Grand Junction’s 2011 budget ‘sobering,’ director says

Best option the lesser of 3 evils, officials say

Jodi Romero, financial operations manager for the city of Grand Junction, works on the city’s budget in her office at City Hall.


Officials in every local government in Colorado this time of year are busy compiling their best guesses to create a budget for 2011.

But this year, many of the state’s municipalities and county governments are crafting additional budgets, reviled as worst-case scenarios, that often include millions of dollars in local cuts if the state’s voters pass three measures that are on the ballot this fall.

* Amendments 60 and 61, and Proposition 101 promise deep reductions in fees and personal property taxes and would prohibit the state and local governments from incurring new debt. A Colorado Legislative Council report on the measures said the state would lose about $2.1 billion in annual revenues, including about $1.6 billion meant for schools. The report said K–12 education still would be funded. The money would just have to come from elsewhere, but doing so would leave virtually no money left for other state programs.

Local governments, meanwhile, can’t wait to see what voters will decide, having to adopt budgets by Dec. 15 deadlines. Instead, some governments are crafting two or more budgets to account for an unknown financial future.

“I suppose we’re planning for the worst and hoping for the best applicable situation,” Grand Junction Financial Operations Manager Jodi Romero said. “It’s very sobering.”

If the voters pass the measures, the city is looking at roughly $11 million to more than $14 million in cuts. The city is crafting one budget to account for those cuts, projecting a general-fund budget of $58 million. Getting to that number would include broad cuts to city personnel, services and operations, Romero said. Specific cuts for that budget scenario haven’t yet been identified, she said.

If the measures don’t pass, Grand Junction is planning budgets for two relatively rosier futures. If revenues stay flat or increase slightly, the city is planning a $74 million budget. Another budget is more conservative, at about $69.5 million to account for reasonable dips in revenue.

In the past two years, city officials have crafted revised budgets several months into the new year to account for declining revenues caused by the economic downturn. If the downward revenue trend continues, officials project the $69.5 million budget will be applicable, and they won’t have to produce a revised budget several months into the new year.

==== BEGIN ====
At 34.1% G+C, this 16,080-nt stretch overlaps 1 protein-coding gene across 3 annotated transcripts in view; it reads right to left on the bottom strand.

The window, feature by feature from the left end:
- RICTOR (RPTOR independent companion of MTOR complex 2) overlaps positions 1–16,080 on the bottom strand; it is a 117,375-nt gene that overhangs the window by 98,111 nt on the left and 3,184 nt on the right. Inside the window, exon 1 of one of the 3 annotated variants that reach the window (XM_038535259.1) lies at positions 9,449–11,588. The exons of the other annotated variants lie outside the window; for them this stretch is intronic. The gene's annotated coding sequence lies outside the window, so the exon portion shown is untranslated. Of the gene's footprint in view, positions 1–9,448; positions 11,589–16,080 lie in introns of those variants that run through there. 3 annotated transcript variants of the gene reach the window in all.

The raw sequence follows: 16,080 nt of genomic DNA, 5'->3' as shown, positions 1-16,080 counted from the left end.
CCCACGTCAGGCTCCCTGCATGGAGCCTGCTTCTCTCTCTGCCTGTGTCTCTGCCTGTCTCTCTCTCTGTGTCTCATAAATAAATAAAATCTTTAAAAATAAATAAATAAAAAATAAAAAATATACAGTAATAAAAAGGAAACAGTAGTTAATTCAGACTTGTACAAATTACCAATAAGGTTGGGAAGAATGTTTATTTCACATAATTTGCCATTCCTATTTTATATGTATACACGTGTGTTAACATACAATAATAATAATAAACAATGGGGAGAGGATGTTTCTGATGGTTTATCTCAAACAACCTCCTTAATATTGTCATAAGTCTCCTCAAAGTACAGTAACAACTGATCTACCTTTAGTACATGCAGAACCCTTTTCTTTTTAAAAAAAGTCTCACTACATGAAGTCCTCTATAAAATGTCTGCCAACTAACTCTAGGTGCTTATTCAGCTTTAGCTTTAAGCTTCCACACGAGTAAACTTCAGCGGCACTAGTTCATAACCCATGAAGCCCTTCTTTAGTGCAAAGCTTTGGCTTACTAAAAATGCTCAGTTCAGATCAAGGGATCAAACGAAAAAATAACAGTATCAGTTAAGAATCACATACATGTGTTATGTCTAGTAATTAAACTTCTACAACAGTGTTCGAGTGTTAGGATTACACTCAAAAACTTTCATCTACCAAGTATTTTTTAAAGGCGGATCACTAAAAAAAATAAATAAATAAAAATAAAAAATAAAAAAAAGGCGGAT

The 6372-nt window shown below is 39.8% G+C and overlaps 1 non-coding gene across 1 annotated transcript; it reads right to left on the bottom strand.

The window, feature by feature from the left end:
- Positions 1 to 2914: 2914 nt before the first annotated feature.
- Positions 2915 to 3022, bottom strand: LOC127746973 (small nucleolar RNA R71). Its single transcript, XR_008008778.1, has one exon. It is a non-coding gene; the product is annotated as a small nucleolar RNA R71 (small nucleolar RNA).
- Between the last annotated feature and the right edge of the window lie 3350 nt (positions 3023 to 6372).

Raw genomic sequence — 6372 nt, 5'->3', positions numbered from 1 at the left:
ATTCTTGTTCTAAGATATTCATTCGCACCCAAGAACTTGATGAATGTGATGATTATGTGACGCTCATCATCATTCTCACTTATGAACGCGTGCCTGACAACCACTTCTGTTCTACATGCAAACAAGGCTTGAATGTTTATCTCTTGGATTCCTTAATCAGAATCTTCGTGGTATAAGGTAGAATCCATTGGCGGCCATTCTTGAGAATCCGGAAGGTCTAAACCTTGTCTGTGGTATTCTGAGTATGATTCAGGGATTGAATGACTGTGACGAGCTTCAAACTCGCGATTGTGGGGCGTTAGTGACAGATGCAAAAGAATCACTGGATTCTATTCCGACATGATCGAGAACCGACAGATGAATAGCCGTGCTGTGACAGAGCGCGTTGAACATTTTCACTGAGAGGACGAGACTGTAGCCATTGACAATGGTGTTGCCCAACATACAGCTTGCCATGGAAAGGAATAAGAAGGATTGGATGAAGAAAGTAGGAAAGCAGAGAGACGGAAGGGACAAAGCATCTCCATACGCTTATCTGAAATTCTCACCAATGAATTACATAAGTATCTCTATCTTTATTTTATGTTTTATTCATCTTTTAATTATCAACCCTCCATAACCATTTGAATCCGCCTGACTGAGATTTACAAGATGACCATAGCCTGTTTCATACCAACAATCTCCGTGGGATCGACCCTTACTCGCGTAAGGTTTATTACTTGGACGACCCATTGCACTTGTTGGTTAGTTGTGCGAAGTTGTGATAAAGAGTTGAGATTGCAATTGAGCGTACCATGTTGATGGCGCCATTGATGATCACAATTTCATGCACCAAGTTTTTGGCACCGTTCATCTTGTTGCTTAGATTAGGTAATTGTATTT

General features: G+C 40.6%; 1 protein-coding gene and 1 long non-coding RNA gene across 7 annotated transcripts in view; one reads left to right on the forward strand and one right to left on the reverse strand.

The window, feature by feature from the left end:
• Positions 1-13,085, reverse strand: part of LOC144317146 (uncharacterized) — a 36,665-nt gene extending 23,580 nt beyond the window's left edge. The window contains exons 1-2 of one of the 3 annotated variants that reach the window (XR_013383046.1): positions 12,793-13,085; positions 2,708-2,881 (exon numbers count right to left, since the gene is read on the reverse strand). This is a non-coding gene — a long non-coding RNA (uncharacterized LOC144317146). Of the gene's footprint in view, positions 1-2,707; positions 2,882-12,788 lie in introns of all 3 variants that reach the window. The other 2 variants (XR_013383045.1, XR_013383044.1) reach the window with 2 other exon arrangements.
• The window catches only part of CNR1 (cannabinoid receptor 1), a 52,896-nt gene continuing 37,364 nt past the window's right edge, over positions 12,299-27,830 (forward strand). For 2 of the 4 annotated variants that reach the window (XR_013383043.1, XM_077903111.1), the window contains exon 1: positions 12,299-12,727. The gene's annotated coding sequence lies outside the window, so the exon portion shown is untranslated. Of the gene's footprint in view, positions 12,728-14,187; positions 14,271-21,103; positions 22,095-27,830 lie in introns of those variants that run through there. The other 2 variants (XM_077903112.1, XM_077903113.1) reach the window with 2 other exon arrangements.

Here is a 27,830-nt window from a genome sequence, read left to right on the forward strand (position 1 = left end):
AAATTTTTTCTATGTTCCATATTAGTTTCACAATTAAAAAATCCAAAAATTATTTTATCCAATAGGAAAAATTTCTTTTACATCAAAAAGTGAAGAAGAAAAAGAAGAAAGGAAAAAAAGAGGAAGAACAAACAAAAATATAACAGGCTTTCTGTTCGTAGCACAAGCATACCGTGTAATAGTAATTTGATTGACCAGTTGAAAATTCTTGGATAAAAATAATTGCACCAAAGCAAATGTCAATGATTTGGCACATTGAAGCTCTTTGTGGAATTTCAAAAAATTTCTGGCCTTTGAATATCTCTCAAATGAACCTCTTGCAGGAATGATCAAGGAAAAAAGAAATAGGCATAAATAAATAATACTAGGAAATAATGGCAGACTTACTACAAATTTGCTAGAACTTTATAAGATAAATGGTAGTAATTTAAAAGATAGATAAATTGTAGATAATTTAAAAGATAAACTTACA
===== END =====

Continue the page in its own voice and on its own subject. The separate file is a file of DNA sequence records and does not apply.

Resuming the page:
“This is the first time we’ve fully prepared more than one budget,” Romero said. “Times have probably changed permanently.”

Grand Junction is just one of many local governments constructing multiple budget scenarios, said Gini Pingenot, policy and research supervisor with Colorado Counties Inc.

Three budgets are the most she has heard about any Colorado county putting together.

Mesa County, for example, will have to slash $7 million from its budget just if Proposition 101 passes, said Marcia Arnhold, Mesa County’s finance director. The county is drafting two budget scenarios to account for potential passage of the measures.

To help counties calculate losses prompted by approval of the ballot measures, government advocacy groups have been circulating a helpful template that should help governments calculate the cuts. However, if voters pass all three measures, calculations by city and counties across the state will vary.

For example, passage of Amendment 61 limits the amount of government debt and requires voter-approved debt to be repaid within 10 years.

Weld County, which has no debt, may be less affected than a municipality that already has taken on debt or is planning to take on debt, Pingenot said. The city of Fruita, for instance, is indebted for the next 30 years to the community center, and the federally mandated sewer plant won’t be paid for 22 years.

“There’s been a lot of head scratching. How do we get to this number?” Pingenot said of local governments’ attempting to crunch the numbers. “Once you have the number and make the cuts, you assume you made all the right interpretations. Those kind of questions are even bigger.”

Reeves Brown, spokesman for Western Slope advocacy group Club 20, said his group opposes the ballot measures because they too severely strap necessary funding. While the measures aim to reduce government spending, he questions how much governments are spending to create multiple budgets in anticipation of the cuts.

In talking with government officials on the Western Slope, he acknowledged they are “freaked out.” Government workers cannot use government time to lobby on measures that would affect governments.

“All they can do is tell their citizens what the anticipated outcomes should be,” Brown said. “I agree with much of the angst that led to these measures. People believe there’s a growing electorate that’s out of touch. The right answer is to kill these three (ballot measures) and engage in meaningful talk about how we make government more efficient. These three measures are the closest thing to anarchy our state has ever seen.”

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* CLARIFICATION: A previous version of this story confusingly reported that the amendments would increase funding for K-12 education by $1.6 billion.


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